No charges have been filed by the Monmouth County prosecutor. Charlie Webster, a spokesperson for the Monmouth County Prosecutor’s Office, told NJ.com the allegation was "thoroughly investigated," but fell outside the statute of limitations.

Parishioners at St. Catharine's expressed surprise and disappointment this past Sunday as they walked into church.

"It's all coming out now. He was new, but he seemed alright," John Revolinsky, of Holmdel, told the Asbury Park Press. "He was a great speaker. His homilies were motivational."

In total, Vaughan has worked in the following parishes in New Jersey: St. Ann; Keansburg; St. Charles Borromeo, Cinnaminson; St. Mary, Middletown; St. Raphael, Hamilton, and St. Catharine, Holmdel.

This is the first and only allegation of sexual abuse of a minor against Msgr. Vaughan reported to the Diocese.

The Diocese encourages anyone who has been sexually abused as a minor by a representative of the Church to report the abuse to the appropriate law enforcement agency, and to the Diocese through its abuse hotline: 1-888-296-2965 or via email at abuseline@dioceseoftrenton.org.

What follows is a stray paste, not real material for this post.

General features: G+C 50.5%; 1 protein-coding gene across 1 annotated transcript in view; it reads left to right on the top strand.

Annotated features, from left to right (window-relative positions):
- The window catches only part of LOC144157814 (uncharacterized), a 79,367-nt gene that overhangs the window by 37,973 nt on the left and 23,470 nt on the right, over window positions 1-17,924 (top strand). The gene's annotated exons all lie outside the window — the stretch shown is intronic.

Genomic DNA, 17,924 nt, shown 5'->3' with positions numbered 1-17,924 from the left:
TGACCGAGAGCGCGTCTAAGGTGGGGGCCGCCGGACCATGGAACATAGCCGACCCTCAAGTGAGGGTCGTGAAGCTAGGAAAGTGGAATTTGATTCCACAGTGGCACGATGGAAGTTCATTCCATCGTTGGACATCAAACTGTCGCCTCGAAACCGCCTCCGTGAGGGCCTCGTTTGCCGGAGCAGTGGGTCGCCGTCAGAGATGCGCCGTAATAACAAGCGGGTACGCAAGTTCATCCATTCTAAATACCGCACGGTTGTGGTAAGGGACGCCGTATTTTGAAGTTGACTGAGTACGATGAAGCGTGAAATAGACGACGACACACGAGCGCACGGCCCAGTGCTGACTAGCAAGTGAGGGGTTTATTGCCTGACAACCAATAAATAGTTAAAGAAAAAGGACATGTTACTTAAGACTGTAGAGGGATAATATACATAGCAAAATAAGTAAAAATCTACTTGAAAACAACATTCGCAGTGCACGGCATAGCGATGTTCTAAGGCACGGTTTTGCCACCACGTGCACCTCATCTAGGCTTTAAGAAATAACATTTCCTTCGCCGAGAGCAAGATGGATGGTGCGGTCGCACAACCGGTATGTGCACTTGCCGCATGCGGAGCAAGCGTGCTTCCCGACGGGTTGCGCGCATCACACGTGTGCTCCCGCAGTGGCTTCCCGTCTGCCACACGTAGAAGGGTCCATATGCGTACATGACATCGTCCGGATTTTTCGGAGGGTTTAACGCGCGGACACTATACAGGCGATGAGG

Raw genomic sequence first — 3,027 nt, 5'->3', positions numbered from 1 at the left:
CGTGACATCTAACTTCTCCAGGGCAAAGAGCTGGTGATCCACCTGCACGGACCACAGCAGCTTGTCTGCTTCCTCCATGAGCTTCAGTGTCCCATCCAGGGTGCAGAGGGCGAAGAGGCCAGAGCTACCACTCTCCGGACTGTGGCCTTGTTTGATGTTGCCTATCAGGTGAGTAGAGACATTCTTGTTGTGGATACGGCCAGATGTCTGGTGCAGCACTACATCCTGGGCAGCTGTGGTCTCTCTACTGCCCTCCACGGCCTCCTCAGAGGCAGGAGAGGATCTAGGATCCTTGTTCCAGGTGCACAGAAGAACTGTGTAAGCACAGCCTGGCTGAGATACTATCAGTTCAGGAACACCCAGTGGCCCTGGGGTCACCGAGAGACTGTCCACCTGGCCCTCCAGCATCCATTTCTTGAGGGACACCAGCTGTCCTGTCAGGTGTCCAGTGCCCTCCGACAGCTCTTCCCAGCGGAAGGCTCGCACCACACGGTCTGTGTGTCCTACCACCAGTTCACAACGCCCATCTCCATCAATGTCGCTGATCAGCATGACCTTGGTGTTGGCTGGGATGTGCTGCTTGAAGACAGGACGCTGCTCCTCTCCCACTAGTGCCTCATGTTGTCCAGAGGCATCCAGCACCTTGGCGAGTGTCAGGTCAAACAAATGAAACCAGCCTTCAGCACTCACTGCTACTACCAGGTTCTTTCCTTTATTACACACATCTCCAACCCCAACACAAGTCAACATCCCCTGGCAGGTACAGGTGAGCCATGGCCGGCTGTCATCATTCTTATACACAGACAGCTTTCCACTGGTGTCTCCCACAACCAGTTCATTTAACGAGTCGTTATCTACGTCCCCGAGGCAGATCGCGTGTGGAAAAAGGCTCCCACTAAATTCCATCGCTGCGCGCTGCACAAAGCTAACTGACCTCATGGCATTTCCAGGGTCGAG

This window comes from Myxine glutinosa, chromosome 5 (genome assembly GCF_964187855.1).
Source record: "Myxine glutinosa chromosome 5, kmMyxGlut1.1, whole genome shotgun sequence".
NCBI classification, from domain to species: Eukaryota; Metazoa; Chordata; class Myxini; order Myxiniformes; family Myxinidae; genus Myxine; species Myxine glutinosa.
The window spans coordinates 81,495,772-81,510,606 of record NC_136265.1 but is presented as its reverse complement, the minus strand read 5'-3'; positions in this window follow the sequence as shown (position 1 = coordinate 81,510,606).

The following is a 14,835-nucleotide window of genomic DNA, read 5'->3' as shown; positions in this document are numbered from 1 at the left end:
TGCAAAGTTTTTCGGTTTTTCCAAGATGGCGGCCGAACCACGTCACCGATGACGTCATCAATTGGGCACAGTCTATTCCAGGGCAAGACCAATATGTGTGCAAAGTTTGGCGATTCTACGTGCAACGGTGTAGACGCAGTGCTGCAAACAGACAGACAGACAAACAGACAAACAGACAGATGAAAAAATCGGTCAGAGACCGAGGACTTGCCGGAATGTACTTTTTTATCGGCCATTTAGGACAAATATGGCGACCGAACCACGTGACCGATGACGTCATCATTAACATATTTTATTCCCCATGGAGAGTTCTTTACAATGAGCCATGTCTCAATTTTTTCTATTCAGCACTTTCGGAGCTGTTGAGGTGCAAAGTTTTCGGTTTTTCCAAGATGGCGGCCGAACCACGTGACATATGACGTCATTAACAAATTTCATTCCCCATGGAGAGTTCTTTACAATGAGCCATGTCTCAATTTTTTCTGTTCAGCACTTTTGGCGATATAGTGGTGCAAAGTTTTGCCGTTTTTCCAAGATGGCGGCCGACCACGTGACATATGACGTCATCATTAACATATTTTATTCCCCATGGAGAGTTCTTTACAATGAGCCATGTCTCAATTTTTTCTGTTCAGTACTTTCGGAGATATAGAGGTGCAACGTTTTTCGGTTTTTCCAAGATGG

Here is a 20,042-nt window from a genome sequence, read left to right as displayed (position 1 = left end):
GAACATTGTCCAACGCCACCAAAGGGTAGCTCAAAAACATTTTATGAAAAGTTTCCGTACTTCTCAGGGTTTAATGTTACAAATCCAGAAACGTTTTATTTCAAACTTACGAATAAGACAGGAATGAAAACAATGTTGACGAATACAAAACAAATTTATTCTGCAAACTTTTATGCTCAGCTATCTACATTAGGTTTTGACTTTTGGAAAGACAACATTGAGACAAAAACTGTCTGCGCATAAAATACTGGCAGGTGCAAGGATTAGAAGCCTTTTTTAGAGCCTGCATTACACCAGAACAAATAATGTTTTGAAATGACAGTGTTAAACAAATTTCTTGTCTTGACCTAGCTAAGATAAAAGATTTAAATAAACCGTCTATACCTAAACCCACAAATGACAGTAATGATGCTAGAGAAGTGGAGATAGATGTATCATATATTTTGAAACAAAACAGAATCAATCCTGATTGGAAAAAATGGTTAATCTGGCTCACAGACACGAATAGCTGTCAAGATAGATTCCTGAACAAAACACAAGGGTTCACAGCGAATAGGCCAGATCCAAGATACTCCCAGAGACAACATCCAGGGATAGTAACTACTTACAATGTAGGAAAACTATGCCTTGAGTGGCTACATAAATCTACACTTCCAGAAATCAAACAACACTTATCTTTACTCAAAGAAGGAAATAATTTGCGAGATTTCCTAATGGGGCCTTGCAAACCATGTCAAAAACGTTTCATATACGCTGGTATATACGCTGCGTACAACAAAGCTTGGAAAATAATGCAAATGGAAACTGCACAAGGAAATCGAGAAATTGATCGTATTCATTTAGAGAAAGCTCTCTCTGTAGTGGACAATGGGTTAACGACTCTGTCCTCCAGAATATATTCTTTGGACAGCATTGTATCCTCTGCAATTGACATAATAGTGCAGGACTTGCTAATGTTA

Keansburg Teens Win First Place In First Aid Competition

KEYPORT, NJ — These outstanding Bayshore teens won first place in the annual Keyport First Aid Cadet Competition, held this past Saturday at Keyport High School.Keansburg Fire Department EMS Cadet members took home first place in the advanced level at the event, which attracts junior EMS teams from across the greater New York City area to compete. From left to right, they are: Julia Mendez, Ian Phillips, Grace Hynes and Carriele Parks, all local Keansburg teens and EMT volunteers.The team from Forest Hills, Queens took th...

KEYPORT, NJ — These outstanding Bayshore teens won first place in the annual Keyport First Aid Cadet Competition, held this past Saturday at Keyport High School.